Five Ways America Changed While I Studied Abroad - Geneva College, a Christian College in Pennsylvania (PA)

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Study Abroad
December 3, 2015

Five Ways America Changed While I Studied Abroad

In the spring of 2015, I had the opportunity to live in the great city of Rome for three months. While I was there, I explored a city more ancient than the history books could possibly explain. I traveled to the corners of Europe, with and without friends, with no expectation of ever coming back to America. And while I was doing this, I believed that I was still the same person I had always been. I remained the same and America, my home, had changed. Here are five ways America changed while I was away:

  1. America shrunk. It’s not a large nation. In fact, the United States alone occupies 6.3% of the total land area of the world. That means that 93.7% of the world is still out there, waiting to be found by you and me.
  2. America grew. It’s enormous! We have 3,593,750 square miles of forests, deserts, lakes, cities, towns, and beautiful vistas with unappreciated value. When I was in Europe, I traveled with total abandon. I couldn’t see enough of it. I want to crave America like I craved Europe.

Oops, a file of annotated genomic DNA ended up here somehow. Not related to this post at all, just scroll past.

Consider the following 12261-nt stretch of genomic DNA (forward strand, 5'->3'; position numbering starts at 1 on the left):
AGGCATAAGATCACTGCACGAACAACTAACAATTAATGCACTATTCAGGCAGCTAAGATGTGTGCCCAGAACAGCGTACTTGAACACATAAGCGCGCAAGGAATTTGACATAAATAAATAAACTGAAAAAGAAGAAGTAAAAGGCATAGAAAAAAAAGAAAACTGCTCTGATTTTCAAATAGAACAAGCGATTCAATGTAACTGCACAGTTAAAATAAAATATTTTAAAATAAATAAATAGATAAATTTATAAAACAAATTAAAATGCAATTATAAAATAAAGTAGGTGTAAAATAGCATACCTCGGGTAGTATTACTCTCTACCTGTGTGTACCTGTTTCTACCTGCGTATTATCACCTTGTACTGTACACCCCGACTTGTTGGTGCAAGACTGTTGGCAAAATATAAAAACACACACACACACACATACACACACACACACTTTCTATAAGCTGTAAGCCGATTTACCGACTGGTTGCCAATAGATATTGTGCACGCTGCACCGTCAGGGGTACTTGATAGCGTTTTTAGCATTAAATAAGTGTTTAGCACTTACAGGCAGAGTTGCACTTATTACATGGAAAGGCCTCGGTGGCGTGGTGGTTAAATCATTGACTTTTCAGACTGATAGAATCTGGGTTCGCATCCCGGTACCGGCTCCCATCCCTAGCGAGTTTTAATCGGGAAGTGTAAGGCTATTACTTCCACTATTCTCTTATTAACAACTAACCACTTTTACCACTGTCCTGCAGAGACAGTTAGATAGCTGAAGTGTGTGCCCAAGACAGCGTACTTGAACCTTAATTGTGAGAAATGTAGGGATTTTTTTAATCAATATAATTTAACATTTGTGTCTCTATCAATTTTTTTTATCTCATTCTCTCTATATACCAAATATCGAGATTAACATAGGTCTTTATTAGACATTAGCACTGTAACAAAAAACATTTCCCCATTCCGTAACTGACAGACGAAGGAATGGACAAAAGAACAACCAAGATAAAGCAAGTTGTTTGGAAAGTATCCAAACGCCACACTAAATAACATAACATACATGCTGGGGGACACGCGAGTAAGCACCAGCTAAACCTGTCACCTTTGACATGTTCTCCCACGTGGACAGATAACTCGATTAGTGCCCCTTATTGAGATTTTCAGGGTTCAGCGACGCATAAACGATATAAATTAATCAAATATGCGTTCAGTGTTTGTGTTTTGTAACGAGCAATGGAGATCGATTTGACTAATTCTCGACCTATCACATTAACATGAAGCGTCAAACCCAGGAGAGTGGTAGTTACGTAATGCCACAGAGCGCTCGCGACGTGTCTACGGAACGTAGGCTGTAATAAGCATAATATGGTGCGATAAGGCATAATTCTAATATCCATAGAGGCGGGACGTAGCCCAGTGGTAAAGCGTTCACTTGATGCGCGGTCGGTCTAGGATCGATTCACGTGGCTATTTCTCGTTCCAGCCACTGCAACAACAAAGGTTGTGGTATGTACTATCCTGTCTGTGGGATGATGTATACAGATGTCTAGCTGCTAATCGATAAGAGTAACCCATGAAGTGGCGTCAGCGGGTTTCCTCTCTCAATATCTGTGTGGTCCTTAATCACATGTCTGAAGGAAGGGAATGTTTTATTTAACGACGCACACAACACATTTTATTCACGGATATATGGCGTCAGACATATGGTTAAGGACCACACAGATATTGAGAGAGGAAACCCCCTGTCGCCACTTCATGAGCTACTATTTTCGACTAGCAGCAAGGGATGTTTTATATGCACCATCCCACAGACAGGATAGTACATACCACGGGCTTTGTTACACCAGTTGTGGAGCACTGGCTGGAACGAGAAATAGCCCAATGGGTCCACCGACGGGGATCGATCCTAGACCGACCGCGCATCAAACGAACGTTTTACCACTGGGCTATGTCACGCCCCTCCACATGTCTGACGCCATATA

3. America became younger. When you travel across the ocean and into the Old World, you become transfixed with the enchantments that time weaves into buildings, statues, and art. You will gain a reverence for the progression of mankind through the funnel of time. And when you return, that 150-year-old church in your hometown won’t be nearly as impressive.
  4. America became easier. What is your everyday routine? You commute in your personal vehicle and shop for groceries once a week. In Europe, people do not have these luxuries. Many walk or bike their commute, and nearly everyone grocery shops multiple times a week. America caters to comfort. 
  5. America became lonely. After spending 90 days crammed into smelly city buses, asking old Italian men for directions, and sleeping in hostel rooms with dozens of strangers, I realized how isolated Americans are. Our homes are distant and methods of commute silent. We move through our days with private thoughts, emotions and ideas. America became a place of solitude.


Actually, I realized that America didn’t change. What changed was the perspective with which I view this great country. This world has billions of people who do not live the American life, and understanding some of those cultures connected me to the collective human experience. When I returned to America, I became more aware of how the American lifestyle deviates from the collective human experience, and through the transformative experience of immersion in many different cultures, it seemed as though America had changed.

Benjamin Mills ’17

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